Spring Allergies in Full Bloom
Updated: Feb 15, 2019
By: Sarah Snydacker
Hello! I’m Sarah, a new voice teacher at FAME. I just moved to Charleston from Iowa (the land of corn fields 1,200 miles away). I am so excited to be here, and I was thrilled to leave winter behind in Iowa for instant springtime in Charleston. Trading snow for camellias, azaleas, and dogwood trees in bloom is wonderful! However, the allergies that sometimes go along with the spring bloom are not so fun.
I’m sure many of you experience seasonal allergies, so you feel my pain. The sneezing, runny nose, itchy & watery eyes, the clogged throat, and hoarseness are the typical symptoms. Unfortunately these symptoms can really affect your voice. Besides taking allergy medications, what else can you do? Luckily there are several easy steps you can take to ease allergy symptoms.
1) Close your windows. I know, who wants to close up your windows? I would love to have the warm breeze drifting through my house. However, all kinds of allergens float around on that breeze. With open windows, you are inviting the enemies into your house.
2) Wash up frequently. Whenever you are out and about in the world, you pick up tiny particles from the environment. When you come home, you bring all of these particles into your house. Allergens attach to our clothes, our shoes, our skin, and our hair. Wash your clothes regularly, and wash the allergens off your skin & hair.
3) Eat healthily. Scientists have found that eating a balanced, nutritious diet with lots of fresh fruits and vegetables helps keep allergies at bay.
4) Rinse out your nose. This sounds kind of gross, but it’s super affective. Use a neti pot or a simple saline nasal spray to help wash away allergens that get stuck in your nasal passages and wreck havoc. I keep a bottle in my shower to use each day.
5) Honey and lemon. The combination of honey and lemon make a natural cough suppressant, and they help get rid of any junk at the back of your throat (thank you, post nasal drip). Honey also has antibacterial properties that will help prevent any kind of sinus infection. I like to mix about a tablespoon of each, and I put the combination in the microwave for a couple seconds (no longer or you will burn yourself!). It tastes good and does the trick.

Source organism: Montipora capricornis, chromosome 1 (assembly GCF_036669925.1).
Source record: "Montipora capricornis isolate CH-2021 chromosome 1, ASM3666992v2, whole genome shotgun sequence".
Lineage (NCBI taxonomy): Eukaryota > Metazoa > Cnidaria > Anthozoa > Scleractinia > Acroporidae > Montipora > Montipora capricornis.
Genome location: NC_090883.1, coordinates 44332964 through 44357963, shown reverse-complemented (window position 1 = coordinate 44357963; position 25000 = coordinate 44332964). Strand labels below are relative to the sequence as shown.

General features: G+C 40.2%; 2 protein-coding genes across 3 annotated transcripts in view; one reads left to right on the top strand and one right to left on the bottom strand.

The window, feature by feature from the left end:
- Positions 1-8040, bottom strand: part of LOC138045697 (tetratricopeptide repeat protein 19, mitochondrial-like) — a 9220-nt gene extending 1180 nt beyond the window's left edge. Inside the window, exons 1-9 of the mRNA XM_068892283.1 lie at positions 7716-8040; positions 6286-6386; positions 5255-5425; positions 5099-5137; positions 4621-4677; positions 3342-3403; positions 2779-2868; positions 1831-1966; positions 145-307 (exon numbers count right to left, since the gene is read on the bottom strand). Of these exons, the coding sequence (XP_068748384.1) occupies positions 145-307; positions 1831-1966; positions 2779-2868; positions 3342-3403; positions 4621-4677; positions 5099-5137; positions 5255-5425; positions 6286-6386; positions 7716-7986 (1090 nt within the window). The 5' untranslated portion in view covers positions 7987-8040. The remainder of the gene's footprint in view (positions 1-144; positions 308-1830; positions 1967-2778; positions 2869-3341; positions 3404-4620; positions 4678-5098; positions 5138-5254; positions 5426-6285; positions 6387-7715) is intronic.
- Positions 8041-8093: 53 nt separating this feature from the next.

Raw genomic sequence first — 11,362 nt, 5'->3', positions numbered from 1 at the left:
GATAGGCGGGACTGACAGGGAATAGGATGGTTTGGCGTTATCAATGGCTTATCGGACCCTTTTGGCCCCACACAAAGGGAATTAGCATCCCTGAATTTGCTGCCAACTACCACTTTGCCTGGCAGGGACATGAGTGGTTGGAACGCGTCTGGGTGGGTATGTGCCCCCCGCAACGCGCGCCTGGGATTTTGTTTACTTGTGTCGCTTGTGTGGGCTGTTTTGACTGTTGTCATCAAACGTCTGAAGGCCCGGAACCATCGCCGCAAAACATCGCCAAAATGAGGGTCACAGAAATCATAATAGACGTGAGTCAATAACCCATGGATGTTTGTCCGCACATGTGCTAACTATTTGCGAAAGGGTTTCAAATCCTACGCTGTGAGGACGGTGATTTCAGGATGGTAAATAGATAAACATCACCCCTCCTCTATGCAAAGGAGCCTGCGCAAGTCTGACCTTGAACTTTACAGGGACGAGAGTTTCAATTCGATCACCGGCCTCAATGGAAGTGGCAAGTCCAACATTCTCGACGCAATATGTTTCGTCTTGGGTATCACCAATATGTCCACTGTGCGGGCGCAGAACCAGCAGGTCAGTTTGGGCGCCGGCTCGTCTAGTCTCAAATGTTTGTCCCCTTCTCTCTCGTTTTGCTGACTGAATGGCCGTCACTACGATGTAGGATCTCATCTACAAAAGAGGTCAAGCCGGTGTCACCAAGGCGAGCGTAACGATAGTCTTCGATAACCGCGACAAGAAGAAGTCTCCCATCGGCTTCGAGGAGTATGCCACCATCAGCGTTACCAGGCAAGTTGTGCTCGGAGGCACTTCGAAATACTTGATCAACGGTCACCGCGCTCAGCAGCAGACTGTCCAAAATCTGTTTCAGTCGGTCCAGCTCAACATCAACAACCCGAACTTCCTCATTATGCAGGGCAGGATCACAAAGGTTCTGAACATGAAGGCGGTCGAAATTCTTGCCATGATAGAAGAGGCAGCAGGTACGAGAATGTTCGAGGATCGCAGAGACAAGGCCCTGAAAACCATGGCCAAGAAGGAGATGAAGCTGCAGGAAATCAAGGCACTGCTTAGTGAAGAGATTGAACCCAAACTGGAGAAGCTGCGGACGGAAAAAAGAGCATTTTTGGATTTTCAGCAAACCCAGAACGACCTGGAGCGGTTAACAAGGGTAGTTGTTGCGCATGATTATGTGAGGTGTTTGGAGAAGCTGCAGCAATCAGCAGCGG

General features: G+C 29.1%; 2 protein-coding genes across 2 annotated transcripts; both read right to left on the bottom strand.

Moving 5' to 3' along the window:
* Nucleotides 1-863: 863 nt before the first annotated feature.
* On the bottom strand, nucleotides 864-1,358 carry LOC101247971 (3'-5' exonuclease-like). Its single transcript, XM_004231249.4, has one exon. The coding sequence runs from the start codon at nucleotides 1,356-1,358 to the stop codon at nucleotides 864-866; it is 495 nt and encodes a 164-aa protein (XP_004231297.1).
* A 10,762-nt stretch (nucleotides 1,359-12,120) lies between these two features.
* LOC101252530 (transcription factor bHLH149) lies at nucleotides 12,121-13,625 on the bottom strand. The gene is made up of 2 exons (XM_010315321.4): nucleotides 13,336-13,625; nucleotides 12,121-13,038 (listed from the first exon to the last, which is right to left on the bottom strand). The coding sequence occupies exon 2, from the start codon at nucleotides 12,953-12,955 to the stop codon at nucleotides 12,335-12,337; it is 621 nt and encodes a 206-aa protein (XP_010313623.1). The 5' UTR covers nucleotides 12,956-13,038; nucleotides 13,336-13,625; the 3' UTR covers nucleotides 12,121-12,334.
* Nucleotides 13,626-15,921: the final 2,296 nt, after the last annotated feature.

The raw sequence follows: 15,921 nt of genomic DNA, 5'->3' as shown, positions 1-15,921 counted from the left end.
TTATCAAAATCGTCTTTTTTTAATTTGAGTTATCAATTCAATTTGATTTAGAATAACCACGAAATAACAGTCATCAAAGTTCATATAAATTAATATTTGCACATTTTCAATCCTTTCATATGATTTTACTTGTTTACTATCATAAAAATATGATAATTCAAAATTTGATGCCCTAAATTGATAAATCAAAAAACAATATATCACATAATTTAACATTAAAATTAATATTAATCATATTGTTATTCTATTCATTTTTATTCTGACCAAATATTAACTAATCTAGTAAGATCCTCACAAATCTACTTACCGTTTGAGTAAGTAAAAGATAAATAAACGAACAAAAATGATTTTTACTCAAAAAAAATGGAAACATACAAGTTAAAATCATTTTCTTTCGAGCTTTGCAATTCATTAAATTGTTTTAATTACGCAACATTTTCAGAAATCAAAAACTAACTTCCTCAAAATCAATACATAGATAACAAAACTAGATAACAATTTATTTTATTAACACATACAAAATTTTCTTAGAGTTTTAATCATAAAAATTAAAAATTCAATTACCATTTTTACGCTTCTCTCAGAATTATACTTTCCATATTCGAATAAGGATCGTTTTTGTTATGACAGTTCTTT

6) Drink lots of water. Drinking water helps to thin any mucus you have going on (again, thank you, post nasal drip), and it helps to flush out your system of toxins. If you drink hot water or tea, the steam is beneficial in opening up your airways, too.
Good luck with your battle against the allergens! I can assure you that spring allergies are much preferred to the foot of snow my hometown in Iowa received last week!
Sarah Snydacker is an active voice teacher and versatile mezzo-soprano soloist. She recently moved from Iowa City where she was the owner of Snydacker Music Studio and an adjunct voice and musicology professor. She has performed a wide variety of roles in operas and musical theater productions, and she regularly performs solo recitals, specializing in contemporary American music. She also specializes in the study of body movement and alignment and has presented on this topic at national CMS and MTNA conferences.
Snydacker earned her Ph.D. in vocal literature from the University of Iowa in 2011. She also earned a MFA in vocal performance and completed graduate studies in musicology at the University of Iowa. She holds bachelor’s degrees in vocal performance and music education. Snydacker’s dissertation is titled The New American Song: A Catalog of Published Songs by 25 Living American Composers.
She is currently publishing her research as a searchable database with vital information for the quick selection of contemporary American vocal literature. Snydacker is a member of Phi Beta Kappa, the Music Teachers’ National Association, the College Music Soceity, and the National Association of Teachers of Singing.